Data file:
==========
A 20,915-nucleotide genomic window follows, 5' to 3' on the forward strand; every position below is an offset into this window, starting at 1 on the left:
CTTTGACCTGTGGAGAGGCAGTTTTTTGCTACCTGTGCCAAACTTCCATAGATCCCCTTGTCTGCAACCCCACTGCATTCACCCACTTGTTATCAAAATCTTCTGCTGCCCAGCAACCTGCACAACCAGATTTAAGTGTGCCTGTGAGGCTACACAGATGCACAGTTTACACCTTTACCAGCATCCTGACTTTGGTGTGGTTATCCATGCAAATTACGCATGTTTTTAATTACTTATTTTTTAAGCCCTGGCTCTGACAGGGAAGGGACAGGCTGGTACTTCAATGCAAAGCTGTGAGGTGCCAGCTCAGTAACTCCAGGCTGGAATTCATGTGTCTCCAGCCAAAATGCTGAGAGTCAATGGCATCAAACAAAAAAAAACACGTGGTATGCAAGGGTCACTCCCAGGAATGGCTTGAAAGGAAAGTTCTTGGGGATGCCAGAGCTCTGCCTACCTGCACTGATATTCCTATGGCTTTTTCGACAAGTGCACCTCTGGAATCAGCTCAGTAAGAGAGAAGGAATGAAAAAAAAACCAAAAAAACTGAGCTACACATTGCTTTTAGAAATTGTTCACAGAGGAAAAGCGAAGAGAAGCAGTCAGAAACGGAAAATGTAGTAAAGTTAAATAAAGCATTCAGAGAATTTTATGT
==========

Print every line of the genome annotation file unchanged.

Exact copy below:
A 20,915-nucleotide genomic window follows, 5' to 3' on the forward strand; every position below is an offset into this window, starting at 1 on the left:
CTTTGACCTGTGGAGAGGCAGTTTTTTGCTACCTGTGCCAAACTTCCATAGATCCCCTTGTCTGCAACCCCACTGCATTCACCCACTTGTTATCAAAATCTTCTGCTGCCCAGCAACCTGCACAACCAGATTTAAGTGTGCCTGTGAGGCTACACAGATGCACAGTTTACACCTTTACCAGCATCCTGACTTTGGTGTGGTTATCCATGCAAATTACGCATGTTTTTAATTACTTATTTTTTAAGCCCTGGCTCTGACAGGGAAGGGACAGGCTGGTACTTCAATGCAAAGCTGTGAGGTGCCAGCTCAGTAACTCCAGGCTGGAATTCATGTGTCTCCAGCCAAAATGCTGAGAGTCAATGGCATCAAACAAAAAAAAACACGTGGTATGCAAGGGTCACTCCCAGGAATGGCTTGAAAGGAAAGTTCTTGGGGATGCCAGAGCTCTGCCTACCTGCACTGATATTCCTATGGCTTTTTCGACAAGTGCACCTCTGGAATCAGCTCAGTAAGAGAGAAGGAATGAAAAAAAAACCAAAAAAACTGAGCTACACATTGCTTTTAGAAATTGTTCACAGAGGAAAAGCGAAGAGAAGCAGTCAGAAACGGAAAATGTAGTAAAGTTAAATAAAGCATTCAGAGAATTTTATGT